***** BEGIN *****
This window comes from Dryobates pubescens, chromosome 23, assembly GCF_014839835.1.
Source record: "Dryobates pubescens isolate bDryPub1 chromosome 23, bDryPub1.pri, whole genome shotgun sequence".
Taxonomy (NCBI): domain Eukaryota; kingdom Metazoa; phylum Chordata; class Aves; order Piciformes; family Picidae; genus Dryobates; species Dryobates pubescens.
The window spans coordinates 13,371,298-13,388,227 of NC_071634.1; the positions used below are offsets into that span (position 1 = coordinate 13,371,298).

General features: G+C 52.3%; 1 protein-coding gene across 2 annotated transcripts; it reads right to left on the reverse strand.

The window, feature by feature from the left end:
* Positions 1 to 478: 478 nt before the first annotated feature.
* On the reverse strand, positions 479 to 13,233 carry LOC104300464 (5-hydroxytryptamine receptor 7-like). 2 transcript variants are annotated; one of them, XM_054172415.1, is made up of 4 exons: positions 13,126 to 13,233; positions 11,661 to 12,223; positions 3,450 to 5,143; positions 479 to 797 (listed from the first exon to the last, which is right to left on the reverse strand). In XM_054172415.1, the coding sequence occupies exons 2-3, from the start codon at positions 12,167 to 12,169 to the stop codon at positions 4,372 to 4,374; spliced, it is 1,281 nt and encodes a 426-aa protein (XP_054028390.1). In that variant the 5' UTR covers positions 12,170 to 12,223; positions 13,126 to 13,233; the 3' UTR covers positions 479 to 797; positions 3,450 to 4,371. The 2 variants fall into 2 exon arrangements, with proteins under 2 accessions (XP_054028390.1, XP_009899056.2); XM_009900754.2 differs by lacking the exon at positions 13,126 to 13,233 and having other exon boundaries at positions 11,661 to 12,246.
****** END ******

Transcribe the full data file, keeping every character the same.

This window comes from Dryobates pubescens, chromosome 23, assembly GCF_014839835.1.
Source record: "Dryobates pubescens isolate bDryPub1 chromosome 23, bDryPub1.pri, whole genome shotgun sequence".
Taxonomy (NCBI): domain Eukaryota; kingdom Metazoa; phylum Chordata; class Aves; order Piciformes; family Picidae; genus Dryobates; species Dryobates pubescens.
The window spans coordinates 13,371,298-13,388,227 of NC_071634.1; the positions used below are offsets into that span (position 1 = coordinate 13,371,298).

General features: G+C 52.3%; 1 protein-coding gene across 2 annotated transcripts; it reads right to left on the reverse strand.

The window, feature by feature from the left end:
* Positions 1 to 478: 478 nt before the first annotated feature.
* On the reverse strand, positions 479 to 13,233 carry LOC104300464 (5-hydroxytryptamine receptor 7-like). 2 transcript variants are annotated; one of them, XM_054172415.1, is made up of 4 exons: positions 13,126 to 13,233; positions 11,661 to 12,223; positions 3,450 to 5,143; positions 479 to 797 (listed from the first exon to the last, which is right to left on the reverse strand). In XM_054172415.1, the coding sequence occupies exons 2-3, from the start codon at positions 12,167 to 12,169 to the stop codon at positions 4,372 to 4,374; spliced, it is 1,281 nt and encodes a 426-aa protein (XP_054028390.1). In that variant the 5' UTR covers positions 12,170 to 12,223; positions 13,126 to 13,233; the 3' UTR covers positions 479 to 797; positions 3,450 to 4,371. The 2 variants fall into 2 exon arrangements, with proteins under 2 accessions (XP_054028390.1, XP_009899056.2); XM_009900754.2 differs by lacking the exon at positions 13,126 to 13,233 and having other exon boundaries at positions 11,661 to 12,246.